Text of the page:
Page updated by Crossingman18 (






This is one of the few gated crossings that the state of Maine has. Anyways, there are a lot of them due to pedestrian gates. There are three 12"x24" signals (although the FRA only mentions 2 signals, not 3), with one Safetran mechanical bell that can barely be seen on the left signal on picture 1. All lights are Safetran 12"x24" incandescents.


Picture 1 faces West. Picture 2 faces SouthWest. Picture 3 faces North. Picture 4 faces South.


According to FRA records, the crossing used to be gateless until 1986 when the rail line belonged to CN.


Facing West.
A look at the side street and pedestrian signal.
Safetran 12X24 incandescent lights on the West signal.
A Safetran gate mechanism on the West signal.
Facing North, heading towards West Elm St #1
The other pedestrian signal. It has a single gate light!
The pedestrian signal's Safetran gate mechanism.
The relay bungalow.
The crossing DOT is on the bungalow.
Facing East.
The Safetran mechanical bell.
The East signals Safetran gate mechanism with a pedestrian gate arm missing!
The east pedestrian signal with a single gate light as well.
A look at the side street signal again. The rear lights are really high!
Facing South. A former Grand Trunk Passenger Station!


A return trip on July 13th, 2014 shows no changes have been made since being here in 2006.


The crossing in action, and the gates go down!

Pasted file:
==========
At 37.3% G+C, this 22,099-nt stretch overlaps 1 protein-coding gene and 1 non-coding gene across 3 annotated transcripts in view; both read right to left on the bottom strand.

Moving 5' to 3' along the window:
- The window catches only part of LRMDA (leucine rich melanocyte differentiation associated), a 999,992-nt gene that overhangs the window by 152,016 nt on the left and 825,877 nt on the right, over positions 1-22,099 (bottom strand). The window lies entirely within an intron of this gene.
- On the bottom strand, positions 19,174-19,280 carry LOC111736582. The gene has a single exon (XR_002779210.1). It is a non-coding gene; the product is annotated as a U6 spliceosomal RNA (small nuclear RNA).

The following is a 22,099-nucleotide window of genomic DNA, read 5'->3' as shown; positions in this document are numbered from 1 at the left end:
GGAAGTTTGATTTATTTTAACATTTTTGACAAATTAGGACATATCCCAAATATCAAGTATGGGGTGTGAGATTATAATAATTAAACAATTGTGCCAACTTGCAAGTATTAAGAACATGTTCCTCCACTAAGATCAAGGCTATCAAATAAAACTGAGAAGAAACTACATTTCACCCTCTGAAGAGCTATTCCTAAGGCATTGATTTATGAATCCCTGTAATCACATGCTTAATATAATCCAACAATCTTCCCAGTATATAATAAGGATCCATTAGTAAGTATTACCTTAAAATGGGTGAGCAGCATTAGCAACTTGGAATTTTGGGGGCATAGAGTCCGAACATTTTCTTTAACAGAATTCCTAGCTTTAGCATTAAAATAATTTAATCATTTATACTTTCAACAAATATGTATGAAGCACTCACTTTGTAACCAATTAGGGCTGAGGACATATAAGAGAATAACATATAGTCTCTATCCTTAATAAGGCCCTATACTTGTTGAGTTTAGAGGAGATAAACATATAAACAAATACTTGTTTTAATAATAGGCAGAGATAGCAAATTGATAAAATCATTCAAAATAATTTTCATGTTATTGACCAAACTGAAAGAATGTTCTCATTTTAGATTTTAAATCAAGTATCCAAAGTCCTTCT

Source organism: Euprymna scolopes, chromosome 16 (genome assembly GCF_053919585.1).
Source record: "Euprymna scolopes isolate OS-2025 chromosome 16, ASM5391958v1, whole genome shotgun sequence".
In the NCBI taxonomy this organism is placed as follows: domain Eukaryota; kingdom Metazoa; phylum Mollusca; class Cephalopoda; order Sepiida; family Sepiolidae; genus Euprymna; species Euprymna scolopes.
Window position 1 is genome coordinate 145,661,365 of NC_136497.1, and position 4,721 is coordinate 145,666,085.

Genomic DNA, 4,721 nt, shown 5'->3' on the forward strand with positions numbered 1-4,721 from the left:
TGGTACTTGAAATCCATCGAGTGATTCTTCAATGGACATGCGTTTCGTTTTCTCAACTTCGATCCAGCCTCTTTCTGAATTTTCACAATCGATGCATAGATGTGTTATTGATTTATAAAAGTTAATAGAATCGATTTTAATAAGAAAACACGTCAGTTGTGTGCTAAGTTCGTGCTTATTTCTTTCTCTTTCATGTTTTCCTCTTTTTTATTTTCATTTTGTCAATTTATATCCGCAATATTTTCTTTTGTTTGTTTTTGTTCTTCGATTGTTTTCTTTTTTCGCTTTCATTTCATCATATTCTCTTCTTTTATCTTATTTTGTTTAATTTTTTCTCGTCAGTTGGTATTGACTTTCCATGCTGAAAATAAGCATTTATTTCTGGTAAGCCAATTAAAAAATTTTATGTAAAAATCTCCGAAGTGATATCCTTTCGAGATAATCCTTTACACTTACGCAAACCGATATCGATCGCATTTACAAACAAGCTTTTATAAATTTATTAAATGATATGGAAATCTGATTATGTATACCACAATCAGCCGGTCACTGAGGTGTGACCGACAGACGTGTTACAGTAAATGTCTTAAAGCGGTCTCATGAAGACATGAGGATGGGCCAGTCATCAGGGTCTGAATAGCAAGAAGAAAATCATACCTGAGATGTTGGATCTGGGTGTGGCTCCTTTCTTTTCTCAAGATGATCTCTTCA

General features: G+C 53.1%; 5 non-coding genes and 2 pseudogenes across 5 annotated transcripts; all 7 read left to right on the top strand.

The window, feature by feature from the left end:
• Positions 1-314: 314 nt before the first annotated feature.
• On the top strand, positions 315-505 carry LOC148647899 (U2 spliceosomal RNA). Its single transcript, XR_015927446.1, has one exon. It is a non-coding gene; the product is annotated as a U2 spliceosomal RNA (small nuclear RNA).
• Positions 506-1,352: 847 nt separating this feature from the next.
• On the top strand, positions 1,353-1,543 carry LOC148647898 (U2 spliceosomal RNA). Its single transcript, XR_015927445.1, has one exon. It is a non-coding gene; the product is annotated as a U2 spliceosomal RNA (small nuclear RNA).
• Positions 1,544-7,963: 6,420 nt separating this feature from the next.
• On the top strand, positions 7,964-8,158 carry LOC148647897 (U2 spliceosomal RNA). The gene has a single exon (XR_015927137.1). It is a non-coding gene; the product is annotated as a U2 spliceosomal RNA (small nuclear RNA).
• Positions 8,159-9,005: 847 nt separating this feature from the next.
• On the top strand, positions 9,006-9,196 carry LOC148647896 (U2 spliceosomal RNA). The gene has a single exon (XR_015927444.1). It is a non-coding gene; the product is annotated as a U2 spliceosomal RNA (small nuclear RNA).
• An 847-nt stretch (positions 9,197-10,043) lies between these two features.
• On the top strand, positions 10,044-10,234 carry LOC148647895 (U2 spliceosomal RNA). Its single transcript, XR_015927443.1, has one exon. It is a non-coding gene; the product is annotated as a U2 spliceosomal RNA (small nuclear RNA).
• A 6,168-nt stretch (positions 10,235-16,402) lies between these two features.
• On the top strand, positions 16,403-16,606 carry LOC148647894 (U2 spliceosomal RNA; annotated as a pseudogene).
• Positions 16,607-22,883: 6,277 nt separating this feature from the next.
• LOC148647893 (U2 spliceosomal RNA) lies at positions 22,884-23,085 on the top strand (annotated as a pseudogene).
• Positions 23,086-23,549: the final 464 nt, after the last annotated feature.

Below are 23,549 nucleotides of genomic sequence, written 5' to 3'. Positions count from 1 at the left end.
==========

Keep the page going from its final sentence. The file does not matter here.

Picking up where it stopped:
St. Lawrence & Atlantic is crossing long hood forward!
The single hopper crosses.
The gates go back up!


On July 15th, 2015 I was able to catch the crossing in action as St. Lawrence & Atlantic return from Portland from the Boston Baked Bean Company with a single empty hoppper. A video is below of the crossing in action!


This was very important to get this crossing in action, because in 2016, St. Lawrence & Atlantic cut a section of track out at Danville Junction and now no one runs this track. Maine Department of Transportation still own the track apparently, so its why the crossing remains active, though I wont know for how much longer. The only purpose this track served was for St. Lawrence & Atlantic to run a single hopper full of dried beans to the Boston Baked Bean Co. in Portland. However, this hurt St. Lawrence more, because they were not making much, if any profit from running a single hopper to and from the factory while maintaining the line, signals, etc. That's why St. Lawrence abandoned this part of their line.